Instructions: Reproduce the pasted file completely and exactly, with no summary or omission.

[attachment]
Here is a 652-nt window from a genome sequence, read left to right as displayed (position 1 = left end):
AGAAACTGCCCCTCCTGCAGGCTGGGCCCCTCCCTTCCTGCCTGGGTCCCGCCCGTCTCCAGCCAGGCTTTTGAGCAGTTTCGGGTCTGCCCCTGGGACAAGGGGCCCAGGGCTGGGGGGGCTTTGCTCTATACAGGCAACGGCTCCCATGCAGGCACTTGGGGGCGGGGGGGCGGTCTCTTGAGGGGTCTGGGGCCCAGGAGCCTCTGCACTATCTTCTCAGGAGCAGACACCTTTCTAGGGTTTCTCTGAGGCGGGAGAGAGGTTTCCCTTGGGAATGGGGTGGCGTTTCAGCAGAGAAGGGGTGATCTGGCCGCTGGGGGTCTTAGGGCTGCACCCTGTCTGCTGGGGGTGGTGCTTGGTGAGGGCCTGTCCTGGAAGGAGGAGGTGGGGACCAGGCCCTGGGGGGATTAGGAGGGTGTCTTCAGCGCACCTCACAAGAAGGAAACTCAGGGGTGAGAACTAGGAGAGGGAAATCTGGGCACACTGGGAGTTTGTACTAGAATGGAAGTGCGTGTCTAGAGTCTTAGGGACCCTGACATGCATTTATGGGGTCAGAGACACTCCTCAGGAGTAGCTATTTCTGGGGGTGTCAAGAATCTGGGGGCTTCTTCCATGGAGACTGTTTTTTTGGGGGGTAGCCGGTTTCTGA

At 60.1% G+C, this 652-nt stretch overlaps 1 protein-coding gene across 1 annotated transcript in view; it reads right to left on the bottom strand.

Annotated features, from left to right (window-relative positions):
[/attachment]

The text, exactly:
Here is a 652-nt window from a genome sequence, read left to right as displayed (position 1 = left end):
AGAAACTGCCCCTCCTGCAGGCTGGGCCCCTCCCTTCCTGCCTGGGTCCCGCCCGTCTCCAGCCAGGCTTTTGAGCAGTTTCGGGTCTGCCCCTGGGACAAGGGGCCCAGGGCTGGGGGGGCTTTGCTCTATACAGGCAACGGCTCCCATGCAGGCACTTGGGGGCGGGGGGGCGGTCTCTTGAGGGGTCTGGGGCCCAGGAGCCTCTGCACTATCTTCTCAGGAGCAGACACCTTTCTAGGGTTTCTCTGAGGCGGGAGAGAGGTTTCCCTTGGGAATGGGGTGGCGTTTCAGCAGAGAAGGGGTGATCTGGCCGCTGGGGGTCTTAGGGCTGCACCCTGTCTGCTGGGGGTGGTGCTTGGTGAGGGCCTGTCCTGGAAGGAGGAGGTGGGGACCAGGCCCTGGGGGGATTAGGAGGGTGTCTTCAGCGCACCTCACAAGAAGGAAACTCAGGGGTGAGAACTAGGAGAGGGAAATCTGGGCACACTGGGAGTTTGTACTAGAATGGAAGTGCGTGTCTAGAGTCTTAGGGACCCTGACATGCATTTATGGGGTCAGAGACACTCCTCAGGAGTAGCTATTTCTGGGGGTGTCAAGAATCTGGGGGCTTCTTCCATGGAGACTGTTTTTTTGGGGGGTAGCCGGTTTCTGA

At 60.1% G+C, this 652-nt stretch overlaps 1 protein-coding gene across 1 annotated transcript in view; it reads right to left on the bottom strand.

Annotated features, from left to right (window-relative positions):